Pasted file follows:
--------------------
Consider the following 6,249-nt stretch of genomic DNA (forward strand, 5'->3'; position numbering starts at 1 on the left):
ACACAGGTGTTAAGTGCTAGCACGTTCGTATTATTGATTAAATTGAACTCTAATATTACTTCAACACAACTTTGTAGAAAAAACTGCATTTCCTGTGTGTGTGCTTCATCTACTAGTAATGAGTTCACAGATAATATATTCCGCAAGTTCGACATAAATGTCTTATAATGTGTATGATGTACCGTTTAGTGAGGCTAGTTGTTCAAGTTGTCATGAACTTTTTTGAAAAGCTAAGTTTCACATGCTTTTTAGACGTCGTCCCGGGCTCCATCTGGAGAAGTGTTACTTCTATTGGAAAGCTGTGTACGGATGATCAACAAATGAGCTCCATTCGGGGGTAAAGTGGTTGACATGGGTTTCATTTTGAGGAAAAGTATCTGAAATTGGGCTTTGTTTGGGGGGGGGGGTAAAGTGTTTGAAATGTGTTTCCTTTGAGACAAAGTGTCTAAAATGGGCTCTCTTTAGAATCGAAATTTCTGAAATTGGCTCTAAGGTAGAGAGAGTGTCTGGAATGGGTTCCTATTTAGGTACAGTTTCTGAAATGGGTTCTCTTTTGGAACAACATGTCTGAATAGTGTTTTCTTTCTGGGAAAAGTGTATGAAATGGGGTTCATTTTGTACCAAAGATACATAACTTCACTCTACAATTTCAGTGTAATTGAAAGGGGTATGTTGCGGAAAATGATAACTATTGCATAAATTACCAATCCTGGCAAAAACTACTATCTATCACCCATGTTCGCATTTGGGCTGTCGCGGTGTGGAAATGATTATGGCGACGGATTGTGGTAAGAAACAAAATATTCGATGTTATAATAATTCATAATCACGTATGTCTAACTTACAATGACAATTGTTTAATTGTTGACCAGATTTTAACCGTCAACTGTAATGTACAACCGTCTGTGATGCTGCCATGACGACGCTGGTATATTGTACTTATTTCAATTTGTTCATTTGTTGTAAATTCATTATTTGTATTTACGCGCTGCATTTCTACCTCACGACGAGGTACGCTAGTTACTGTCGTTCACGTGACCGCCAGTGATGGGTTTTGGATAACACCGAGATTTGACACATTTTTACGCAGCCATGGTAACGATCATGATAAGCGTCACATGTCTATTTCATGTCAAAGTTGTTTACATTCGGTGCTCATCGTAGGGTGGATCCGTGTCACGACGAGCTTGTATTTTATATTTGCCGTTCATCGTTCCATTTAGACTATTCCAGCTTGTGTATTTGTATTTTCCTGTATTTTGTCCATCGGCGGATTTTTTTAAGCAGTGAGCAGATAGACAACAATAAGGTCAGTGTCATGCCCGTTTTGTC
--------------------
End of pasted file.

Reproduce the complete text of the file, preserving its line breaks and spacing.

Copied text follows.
Consider the following 6,249-nt stretch of genomic DNA (forward strand, 5'->3'; position numbering starts at 1 on the left):
ACACAGGTGTTAAGTGCTAGCACGTTCGTATTATTGATTAAATTGAACTCTAATATTACTTCAACACAACTTTGTAGAAAAAACTGCATTTCCTGTGTGTGTGCTTCATCTACTAGTAATGAGTTCACAGATAATATATTCCGCAAGTTCGACATAAATGTCTTATAATGTGTATGATGTACCGTTTAGTGAGGCTAGTTGTTCAAGTTGTCATGAACTTTTTTGAAAAGCTAAGTTTCACATGCTTTTTAGACGTCGTCCCGGGCTCCATCTGGAGAAGTGTTACTTCTATTGGAAAGCTGTGTACGGATGATCAACAAATGAGCTCCATTCGGGGGTAAAGTGGTTGACATGGGTTTCATTTTGAGGAAAAGTATCTGAAATTGGGCTTTGTTTGGGGGGGGGGGTAAAGTGTTTGAAATGTGTTTCCTTTGAGACAAAGTGTCTAAAATGGGCTCTCTTTAGAATCGAAATTTCTGAAATTGGCTCTAAGGTAGAGAGAGTGTCTGGAATGGGTTCCTATTTAGGTACAGTTTCTGAAATGGGTTCTCTTTTGGAACAACATGTCTGAATAGTGTTTTCTTTCTGGGAAAAGTGTATGAAATGGGGTTCATTTTGTACCAAAGATACATAACTTCACTCTACAATTTCAGTGTAATTGAAAGGGGTATGTTGCGGAAAATGATAACTATTGCATAAATTACCAATCCTGGCAAAAACTACTATCTATCACCCATGTTCGCATTTGGGCTGTCGCGGTGTGGAAATGATTATGGCGACGGATTGTGGTAAGAAACAAAATATTCGATGTTATAATAATTCATAATCACGTATGTCTAACTTACAATGACAATTGTTTAATTGTTGACCAGATTTTAACCGTCAACTGTAATGTACAACCGTCTGTGATGCTGCCATGACGACGCTGGTATATTGTACTTATTTCAATTTGTTCATTTGTTGTAAATTCATTATTTGTATTTACGCGCTGCATTTCTACCTCACGACGAGGTACGCTAGTTACTGTCGTTCACGTGACCGCCAGTGATGGGTTTTGGATAACACCGAGATTTGACACATTTTTACGCAGCCATGGTAACGATCATGATAAGCGTCACATGTCTATTTCATGTCAAAGTTGTTTACATTCGGTGCTCATCGTAGGGTGGATCCGTGTCACGACGAGCTTGTATTTTATATTTGCCGTTCATCGTTCCATTTAGACTATTCCAGCTTGTGTATTTGTATTTTCCTGTATTTTGTCCATCGGCGGATTTTTTTAAGCAGTGAGCAGATAGACAACAATAAGGTCAGTGTCATGCCCGTTTTGTC